If you would like to read to entire article, look for “I’m an ICU nurse.  I know I need an end-of-life directive. So why can ‘t I bring myself to write it?” by Andrea Useem, August 12, 2019, The Washington Post. 

What are your thoughts about this dilemma?  Do you have advanced directives and a health care proxy?

Photo by Andy 'Thrasher

Tuesday, July 16, 2019

Payment for Caregivers

Several months ago an article appeared in the local newspaper about being compensated for family caretaking.  While I knew about programs for low income families in my county, I was not aware of concerns for middle and upper income families.  It seems that if the individual made gifts to their caregiver and then went into a skilled nursing facility and applied for Medicaid, the individual would be under the “5 year lookback” period (monies that were given to others for 5 years prior to the application for Medicaid) and if the amounts were substantial, the gifts might create an ineligibility period for Medicaid.

The attorneys (the authors of the article) suggest creating a written document that spells out exactly what services will be offered and the reasonable amount of money given for each service.  For example, with meals (who will do the shopping, cooking and cleaning up), who will do home maintenance, who will do the bookkeeping (bill paying, balancing the checkbook), and who will provide transportation (who buys the gas, services the car, pays for insurance and/ or car payments).  Also, it is suggested that a written log be kept of the time and money spent. 

Record keeping is essential.  Look into a “Caregiver Agreement” with an attorney to make sure the individual will not be penalized if he/she needs to go on Medicaid.  Also, talking with an attorney may educate you as the caregiver about your responsibility to report your income to the IRS. 

Thoughts?  Comments? 

Tuesday, July 2, 2019

We've Moved

But are we organized?  We unpacked, hung a few pictures, continued to give away “stuff” that couldn’t fit in the space and now we are reorganizing.  Take heed, if you are planning a move, add several months to the timetable to reach that sense of “moved in”. 

Of course, during the process, life continues:  laundry, grocery shopping, pre scheduled appointments, cooking, etc.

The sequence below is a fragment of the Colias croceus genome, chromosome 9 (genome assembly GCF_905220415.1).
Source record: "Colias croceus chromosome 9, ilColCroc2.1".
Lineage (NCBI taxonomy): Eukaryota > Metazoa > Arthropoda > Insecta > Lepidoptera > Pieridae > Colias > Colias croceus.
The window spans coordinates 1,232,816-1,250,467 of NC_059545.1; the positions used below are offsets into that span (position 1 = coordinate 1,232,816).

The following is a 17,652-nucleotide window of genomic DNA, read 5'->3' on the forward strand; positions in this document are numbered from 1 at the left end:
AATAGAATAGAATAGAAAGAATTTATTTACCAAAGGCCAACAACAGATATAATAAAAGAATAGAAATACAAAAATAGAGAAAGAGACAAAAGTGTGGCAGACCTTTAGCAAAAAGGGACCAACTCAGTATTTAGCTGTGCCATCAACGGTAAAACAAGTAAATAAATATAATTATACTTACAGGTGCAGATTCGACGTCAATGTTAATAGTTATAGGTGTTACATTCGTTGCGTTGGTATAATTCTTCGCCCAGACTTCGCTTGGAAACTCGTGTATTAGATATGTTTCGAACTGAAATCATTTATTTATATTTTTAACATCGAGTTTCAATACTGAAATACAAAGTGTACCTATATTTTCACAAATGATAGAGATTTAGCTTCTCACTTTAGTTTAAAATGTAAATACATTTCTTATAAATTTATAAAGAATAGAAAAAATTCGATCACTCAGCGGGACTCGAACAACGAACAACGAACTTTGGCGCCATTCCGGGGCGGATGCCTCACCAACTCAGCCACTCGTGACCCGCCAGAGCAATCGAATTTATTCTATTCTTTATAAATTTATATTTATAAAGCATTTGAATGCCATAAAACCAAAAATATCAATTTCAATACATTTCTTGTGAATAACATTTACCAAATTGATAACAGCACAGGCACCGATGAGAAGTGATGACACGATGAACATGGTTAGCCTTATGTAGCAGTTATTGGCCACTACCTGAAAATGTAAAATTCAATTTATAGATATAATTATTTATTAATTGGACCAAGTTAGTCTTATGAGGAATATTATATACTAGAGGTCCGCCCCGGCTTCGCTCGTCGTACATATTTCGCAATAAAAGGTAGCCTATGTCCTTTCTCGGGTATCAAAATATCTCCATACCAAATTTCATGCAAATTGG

Lessons learned:  complete post office change of address forms 6-8 weeks in advance of the move; contact credit card companies, insurance companies (health/car/homeowners/renters/life), family members, doctors, financial services, mail service pharmacy, shopping sites that have your address preprogrammed in their system, charities you may want to receive mail from, and any other contacts from whom you receive mail.  Go to AAA or go online for a change in driver’s license and owner’s card.  To easily donate clothing or small household items, keep a few large bags or small boxes in which to put things that you thought you could use and now realize you can’t.

And after the move is completed and the organizing/reorganizing is done, sit back and celebrate.  You are entering a new phase of your life.  Focus on the positives, the negatives will always be there.
And think about the following: Does my will need to be changed?  Do I have a secure place for my important papers and do the important people know the location? 

Please share this and encourage your friends to subscribe.  My goal is to have 100 subscribers by the end of 2019.

Tuesday, March 12, 2019


I’m pretty good about dealing with the ends of a Bell Curve.  Extreme sadness or medical issue can be dealt with; joy and jubilation can be dealt with.  But this slow stream of having to give up things that have been a part of me is really, really difficult.  Intellectually, I understand that in order to have room for the new, the old needs to be discarded.  But, boy, it is difficult.  I also understand that the less “stuff” one has, the easier it is to clean the space….mentally and materially.

We are moving into a space one half of the current footprint.  When I agreed to move, I didn’t expect to find a new location so quickly and I didn’t expect the experience to be so tumultuous. 

Selling things conjures up feelings of sadness, fun, excitement, and resignation.  To have a house sale or not; to sell pieces individually on Craig’s List or eBay or Facebook Marketplace or not; to donate or not; to locate a consignment shop or not.  And of course, all this while trying to keep the daily routine and responsibilities.  Whenever I think about or utter the word “trying”, I remember a comment by Tony Robbins who said something like “trying” is not doing.  So I will rewrite the above phrase:  all this while keeping the daily routine and responsibilities.  I actually feel better.  Less overwhelm. 

Lessons learned from selling a house: 1) the less cluttered it is, the better it shows; 2) the cleaner it is, the better it shows; 3) the better your paperwork, i.e., the dates, companies, improvements made, the easier the disclosure form can be completed and the more accurate the written description for the house ads becomes; 4) lower expectations for meal prep during the time the house is on the market makes for less stress; 5) every day is a day in which the perfect buyer will see the house so every day the house must look pristine.

I will be speaking to an AARP group later this month about my blog and my mission to encourage people to organize their intentions so that those who inherit the responsibility to deal with the person’s incapacity or death will actually know where things are and what to do. 
Contact me if you have a Pittsburgh group that would be open to having me speak.